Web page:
Tatemae 建前 and Honne 本音– Budoka’s True Face.

Most of us wear two facesTatemae 建前 (outward appearance) and Honne  本音 (true appearance/self). These aren’t mutually exclusive – often the lines blur – nor are they limited to Japanese societyAdditionally, having two-faces shouldn’t be confused with being two-faced.  What passes for appropriate behaviour in one situation might be thoroughly inappropriate in another social setting.

In New Seeds of Contemplation, the theologian and progressive thinker Father Thomas Merton said, “We have the choice of two identities: the external mask which seems to be real, and the hidden, inner person who seems to us to be nothing, but who can give himself eternally to the truth in whom he subsists.” Father Merton’s observation speaks resoundingly to the contrast between a person’s genuine feelings and desires and public behaviour, as illustrated in the following scenario.

 

Scenario one:  

Teacher and participants interact at a large, international martial arts seminar.

When a guest instructor says, “If any of you wants to come to my island, I will show you the real Okinawa,” a participant responds by asking if he knows another, more famous teacher.The guest replies, “He is my best friend, and if you come, I will take you to his home.” A few weeks later, when the participant contacts the guest teacher to advise he is traveling to Okinawa the following month, he is told “It’s a bad time for me. I’m too busy and can’t meet you. Next time for sure.” We’re left to wonder what has happened. The Okinawan guest teacher may have made this public offer to avoid disappointing the participant or to exaggerate his importance. He likely lacks the time, money and interest to host this would be guest.  Furthermore, the Okinawan instructor and more famous teacher probably move in different circles.

At the same event, the teacher approaches a participant and says, “You’re from Canada. I’ve never been to your country, but hear you have great fishing and a very young dynamic Prime Minister.” The participant’s answer is immediate. “Sensei if you come to Canada and visit my dojo, I will take you fishing for the largest salmon in the world and introduce you to Justin Trudeau.” In truth, the Canadian karateka has never been fishing, can’t tell the difference between salmon or cod, and has no political connections.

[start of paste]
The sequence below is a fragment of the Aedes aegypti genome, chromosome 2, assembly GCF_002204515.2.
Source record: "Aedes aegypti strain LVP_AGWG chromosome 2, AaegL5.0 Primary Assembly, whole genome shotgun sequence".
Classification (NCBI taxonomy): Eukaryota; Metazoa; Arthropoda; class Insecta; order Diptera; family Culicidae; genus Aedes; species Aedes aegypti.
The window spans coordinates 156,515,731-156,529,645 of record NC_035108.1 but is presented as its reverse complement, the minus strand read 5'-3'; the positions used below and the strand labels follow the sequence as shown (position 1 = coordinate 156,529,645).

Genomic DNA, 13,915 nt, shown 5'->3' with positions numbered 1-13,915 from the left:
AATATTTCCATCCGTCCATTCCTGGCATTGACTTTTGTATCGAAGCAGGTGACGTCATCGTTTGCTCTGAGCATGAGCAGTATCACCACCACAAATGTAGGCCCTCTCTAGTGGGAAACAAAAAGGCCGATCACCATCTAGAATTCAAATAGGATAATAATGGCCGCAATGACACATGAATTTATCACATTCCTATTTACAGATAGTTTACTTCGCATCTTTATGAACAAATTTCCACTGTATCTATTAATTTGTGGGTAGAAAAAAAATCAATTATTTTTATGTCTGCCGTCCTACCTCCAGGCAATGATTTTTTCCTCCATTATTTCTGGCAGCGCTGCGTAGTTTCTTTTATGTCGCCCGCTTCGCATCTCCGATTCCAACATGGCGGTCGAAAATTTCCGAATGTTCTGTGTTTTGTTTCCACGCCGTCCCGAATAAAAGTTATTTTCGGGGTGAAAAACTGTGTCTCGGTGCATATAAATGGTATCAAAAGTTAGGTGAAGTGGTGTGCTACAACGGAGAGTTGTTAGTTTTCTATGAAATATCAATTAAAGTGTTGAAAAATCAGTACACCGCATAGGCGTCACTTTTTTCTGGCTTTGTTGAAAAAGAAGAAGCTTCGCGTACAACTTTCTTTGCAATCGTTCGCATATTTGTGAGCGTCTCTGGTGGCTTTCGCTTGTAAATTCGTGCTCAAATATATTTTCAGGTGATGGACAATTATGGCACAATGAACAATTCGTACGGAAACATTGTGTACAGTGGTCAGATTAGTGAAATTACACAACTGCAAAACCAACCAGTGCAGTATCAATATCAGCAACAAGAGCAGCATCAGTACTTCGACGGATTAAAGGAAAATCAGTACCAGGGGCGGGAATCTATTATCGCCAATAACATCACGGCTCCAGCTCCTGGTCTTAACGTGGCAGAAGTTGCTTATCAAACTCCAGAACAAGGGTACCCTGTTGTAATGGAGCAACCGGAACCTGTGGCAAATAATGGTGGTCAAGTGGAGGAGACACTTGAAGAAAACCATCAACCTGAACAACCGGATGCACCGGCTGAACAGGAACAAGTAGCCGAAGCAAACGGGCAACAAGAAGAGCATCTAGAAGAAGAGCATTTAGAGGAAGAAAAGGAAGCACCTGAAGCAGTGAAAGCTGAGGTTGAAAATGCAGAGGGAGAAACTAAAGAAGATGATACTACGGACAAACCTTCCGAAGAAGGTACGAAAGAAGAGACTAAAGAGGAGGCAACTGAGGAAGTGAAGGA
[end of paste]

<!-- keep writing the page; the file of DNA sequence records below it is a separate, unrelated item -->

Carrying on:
Why do we offer what we can’t possibly deliver, and expect things we’ll never receiveWhy did both individuals exaggerate their resources and positionTatemae.    

 

Scenario two:

An Okinawan sensei and close friend return from a teaching tour in India.

I inquire, “How was your trip?” He replies, “OK.  Some things were good. Others were bad. But I’ll go back next year.”  When asked why he’d return, my friend states, “I must build the branch.”  When I probe further, asking about their technical skills, he says, “Now not so good but maybe they’ll get better.In an ever-expanding budo universe, size matters, and a worldwide presence can garner respect among colleagues closer to home. Consequently many Okinawan teachers aim for global footing by establishing mini-empires and far-flung branches. These are loose affiliations at best where members merely wear a patch and practice a system that bears little resemblance to their Okinawan “teacher’s” curriculum.  In reality, only a handful might have a few bona fide international students and representatives. 

Understanding martial culture requires an awareness of Tatemae and accepting that the concept of “outward appearance” isn’t entirely artificial or disingenuous.

 

What about Honne   

To reveal our authentic nature demands we drop the mask – that is, let go of the image you think others want to see. You’ll be vulnerable and risk losing “followers,” but you’ll gain more real friends, and share unadulterated affection rather than superficial adoration. When budoka stop worrying about how they’re perceived and bare their true face, they’ve transitioned from Tatemae to Honne

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